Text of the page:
Someone recently asked me how I do what I do to stay on top of, curate, and share information in the Immigrant and Refugee-serving sector. I realized that my strategy hasn't actually changed that much in over 17 years. Sources and tools, yes. But not the overall approach I continue to use today. I thought I'd share what I wrote back.
To start with, I have a fairly standard information flow, which hasn't changed dramatically over the years.
Here are 2 articles from 2015 and 2016 that outline an approach that still serves me to this day, even if some of the technologies have changed.
Actually, even further back, here's a 2009 presentation that outlines this, if you prefer video and the article if you'd like more context - Video: Really Simple Strategies Keeping Track Of Your Organization And Issues Online:
I thought about how I might augment it to bring it more up to date. In particular, to acknowledge newer people in my network who I’ve continued to learn from and whose approaches and models have influenced and improved my work.
Then I realized I already had been writing and talking about them!
So I’m adding those articles to my post to create a bit of a curated article about how I do what I do.
On information sharing and sense-making
I'm sharing a bunch of really great workshop and webinar recordings along a loose theme - information seeking, sharing, and sense-making. Each of these recordings stand alone, but they are worth considering along this theme and all contribute to some aspect of it.
Lighting the Way - Leveraging Knowledge for the Future of Settlement
I participated on a panel looking at knowledge mobilization and knowledge management in the immigrant and refugee-serving sector. This panel highlighted the value of knowledge management and mobilization for informed decision-making within the settlement sector.
You can watch the panel here if you want:
In particular, I want to bring your attention to Harold Jarche's Personal Knowledge Mastery (PKM) model, which is built on this notion of sense-making, and sharing.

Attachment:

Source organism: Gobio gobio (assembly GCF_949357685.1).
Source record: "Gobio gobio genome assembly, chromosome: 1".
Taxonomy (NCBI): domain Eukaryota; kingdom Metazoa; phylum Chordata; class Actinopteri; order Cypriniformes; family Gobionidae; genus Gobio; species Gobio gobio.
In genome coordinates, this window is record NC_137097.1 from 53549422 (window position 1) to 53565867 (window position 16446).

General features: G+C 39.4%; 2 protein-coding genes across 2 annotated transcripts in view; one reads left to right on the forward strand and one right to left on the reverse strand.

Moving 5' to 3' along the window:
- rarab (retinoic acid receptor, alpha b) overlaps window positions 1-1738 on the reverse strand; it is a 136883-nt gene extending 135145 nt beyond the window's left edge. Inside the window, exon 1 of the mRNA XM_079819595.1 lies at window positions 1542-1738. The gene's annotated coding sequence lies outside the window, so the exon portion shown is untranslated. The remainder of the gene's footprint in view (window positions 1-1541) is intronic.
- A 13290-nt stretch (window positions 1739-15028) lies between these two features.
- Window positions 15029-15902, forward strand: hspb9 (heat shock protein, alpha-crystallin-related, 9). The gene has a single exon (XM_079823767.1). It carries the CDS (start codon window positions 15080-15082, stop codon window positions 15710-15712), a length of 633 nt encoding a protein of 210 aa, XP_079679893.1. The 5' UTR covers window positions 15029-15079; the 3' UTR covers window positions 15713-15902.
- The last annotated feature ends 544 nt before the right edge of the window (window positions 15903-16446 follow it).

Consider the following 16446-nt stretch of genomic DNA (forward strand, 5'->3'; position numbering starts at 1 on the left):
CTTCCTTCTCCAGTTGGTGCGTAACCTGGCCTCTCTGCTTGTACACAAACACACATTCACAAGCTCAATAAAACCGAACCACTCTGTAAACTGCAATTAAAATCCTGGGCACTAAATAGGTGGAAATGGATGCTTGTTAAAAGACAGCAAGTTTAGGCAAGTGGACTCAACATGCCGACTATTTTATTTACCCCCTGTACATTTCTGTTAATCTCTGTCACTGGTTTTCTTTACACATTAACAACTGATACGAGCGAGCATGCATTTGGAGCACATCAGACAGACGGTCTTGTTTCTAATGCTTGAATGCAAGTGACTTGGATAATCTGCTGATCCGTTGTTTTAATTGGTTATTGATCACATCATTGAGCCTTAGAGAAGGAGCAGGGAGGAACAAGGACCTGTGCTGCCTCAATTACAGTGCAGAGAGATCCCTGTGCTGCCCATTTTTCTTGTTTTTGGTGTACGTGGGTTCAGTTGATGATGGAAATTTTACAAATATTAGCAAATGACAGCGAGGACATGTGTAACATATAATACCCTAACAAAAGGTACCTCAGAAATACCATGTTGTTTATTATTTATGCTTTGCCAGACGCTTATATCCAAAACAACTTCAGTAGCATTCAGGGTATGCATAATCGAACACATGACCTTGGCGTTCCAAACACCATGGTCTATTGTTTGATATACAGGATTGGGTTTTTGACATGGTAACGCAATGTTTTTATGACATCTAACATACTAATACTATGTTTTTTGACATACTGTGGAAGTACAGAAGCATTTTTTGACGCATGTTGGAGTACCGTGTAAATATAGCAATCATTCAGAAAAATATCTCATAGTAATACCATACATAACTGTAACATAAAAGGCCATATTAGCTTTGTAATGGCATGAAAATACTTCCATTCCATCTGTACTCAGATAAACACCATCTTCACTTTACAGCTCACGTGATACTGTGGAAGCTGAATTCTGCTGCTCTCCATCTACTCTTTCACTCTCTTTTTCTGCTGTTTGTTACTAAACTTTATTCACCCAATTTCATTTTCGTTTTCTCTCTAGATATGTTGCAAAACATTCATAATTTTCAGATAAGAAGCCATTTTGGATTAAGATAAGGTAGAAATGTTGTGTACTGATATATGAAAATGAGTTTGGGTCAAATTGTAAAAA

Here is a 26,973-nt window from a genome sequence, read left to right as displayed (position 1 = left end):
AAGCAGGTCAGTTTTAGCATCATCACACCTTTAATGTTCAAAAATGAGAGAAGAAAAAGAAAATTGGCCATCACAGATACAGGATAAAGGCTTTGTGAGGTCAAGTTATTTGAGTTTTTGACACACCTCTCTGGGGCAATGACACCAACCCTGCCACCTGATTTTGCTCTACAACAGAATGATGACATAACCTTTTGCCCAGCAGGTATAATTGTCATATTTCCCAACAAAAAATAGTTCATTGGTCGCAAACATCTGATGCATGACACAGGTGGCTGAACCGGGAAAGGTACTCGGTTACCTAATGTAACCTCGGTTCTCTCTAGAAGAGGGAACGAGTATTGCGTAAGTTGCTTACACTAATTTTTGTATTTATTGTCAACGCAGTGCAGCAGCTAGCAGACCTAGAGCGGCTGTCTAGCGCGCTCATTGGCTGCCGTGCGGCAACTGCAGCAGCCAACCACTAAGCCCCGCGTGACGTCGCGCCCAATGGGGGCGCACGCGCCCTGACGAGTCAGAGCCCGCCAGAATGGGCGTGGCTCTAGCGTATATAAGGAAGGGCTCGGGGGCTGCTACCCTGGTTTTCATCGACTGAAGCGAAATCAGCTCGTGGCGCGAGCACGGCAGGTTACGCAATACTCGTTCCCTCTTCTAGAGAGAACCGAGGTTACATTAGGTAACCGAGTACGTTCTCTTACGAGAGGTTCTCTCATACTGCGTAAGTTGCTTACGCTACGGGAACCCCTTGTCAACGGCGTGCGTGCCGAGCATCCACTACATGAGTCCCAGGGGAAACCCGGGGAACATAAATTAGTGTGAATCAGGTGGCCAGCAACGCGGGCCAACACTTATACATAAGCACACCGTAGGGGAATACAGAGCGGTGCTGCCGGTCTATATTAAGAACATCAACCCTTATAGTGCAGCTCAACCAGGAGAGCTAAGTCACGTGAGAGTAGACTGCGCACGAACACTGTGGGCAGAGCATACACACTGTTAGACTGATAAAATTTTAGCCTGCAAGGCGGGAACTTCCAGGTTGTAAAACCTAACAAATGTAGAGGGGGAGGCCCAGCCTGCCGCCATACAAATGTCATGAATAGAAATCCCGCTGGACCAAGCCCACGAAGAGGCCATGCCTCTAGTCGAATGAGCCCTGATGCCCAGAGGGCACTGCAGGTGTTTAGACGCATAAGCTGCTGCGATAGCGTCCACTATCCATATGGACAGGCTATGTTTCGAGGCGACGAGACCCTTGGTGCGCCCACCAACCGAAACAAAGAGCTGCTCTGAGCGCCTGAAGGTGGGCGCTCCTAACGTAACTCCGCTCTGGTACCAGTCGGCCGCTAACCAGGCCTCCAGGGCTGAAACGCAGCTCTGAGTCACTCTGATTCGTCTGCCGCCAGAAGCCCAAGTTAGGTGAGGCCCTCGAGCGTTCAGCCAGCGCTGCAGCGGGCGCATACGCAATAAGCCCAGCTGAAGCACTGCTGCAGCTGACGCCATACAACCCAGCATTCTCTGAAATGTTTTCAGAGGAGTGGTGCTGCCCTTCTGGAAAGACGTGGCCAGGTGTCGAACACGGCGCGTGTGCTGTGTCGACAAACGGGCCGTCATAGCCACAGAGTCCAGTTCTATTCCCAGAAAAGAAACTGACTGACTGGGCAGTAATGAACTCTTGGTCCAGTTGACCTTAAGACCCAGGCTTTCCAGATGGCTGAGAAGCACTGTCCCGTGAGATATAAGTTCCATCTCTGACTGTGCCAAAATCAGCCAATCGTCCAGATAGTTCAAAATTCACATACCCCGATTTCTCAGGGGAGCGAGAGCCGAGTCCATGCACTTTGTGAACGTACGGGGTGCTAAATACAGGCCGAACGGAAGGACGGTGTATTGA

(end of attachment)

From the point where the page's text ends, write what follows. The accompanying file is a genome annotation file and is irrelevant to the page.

Currently, email, newsfeeds, and LinkedIn are my main sources. My suggestion is to follow everyone relevant to what you're looking for, subscribe to their email lists, join their communities, follow their pages on LinkedIn, follow or connect with their staff on LinkedIn if they share relevant posts in their feed.That includes academics, government, service providers, Newcomers doing work/talking about these issues, and individual workers/leaders who write, share, or think out loud about all of the stuff you're interested in.
For those sites that share RSS feeds, I recommend Feedly to help organize them. I follow a ridiculously overwhelming number of feeds in Feedly, but categorizing them helps me stay focused and prioritizes my newsfeed for me. For non-RSS feeds, you can use keyword searches you might want to keep tabs on. Experiment with Google searches that get you what you want, then save them as Google Alerts.
You can then choose to have those alerts come to you by email, or by RSS feeds, which you can bring into Feedly. If you choose email, either set up filters, or create a separate account to manage the emails. Because as you add more, you can get overloaded with emails.
Then become really good at filtering. 🙂
Also, check out sites that try to curate or publish information you're interested in. I manage a site where I try to curate interesting research. Here's an example of publications related to Newcomers and employment.
There are so many reports I don't have, and don't always have time to add, so I've also created a custom search engine to search sites where you will find reports and research on Canadian immigration and settlement.
Also, I partnered with WES to bring their Global Talent Bridge Research Summaries onto my site (referenced in the panel presentation video above). You can get a weekly summary of interesting research and stories mainly related to Canadian employment and immigration.
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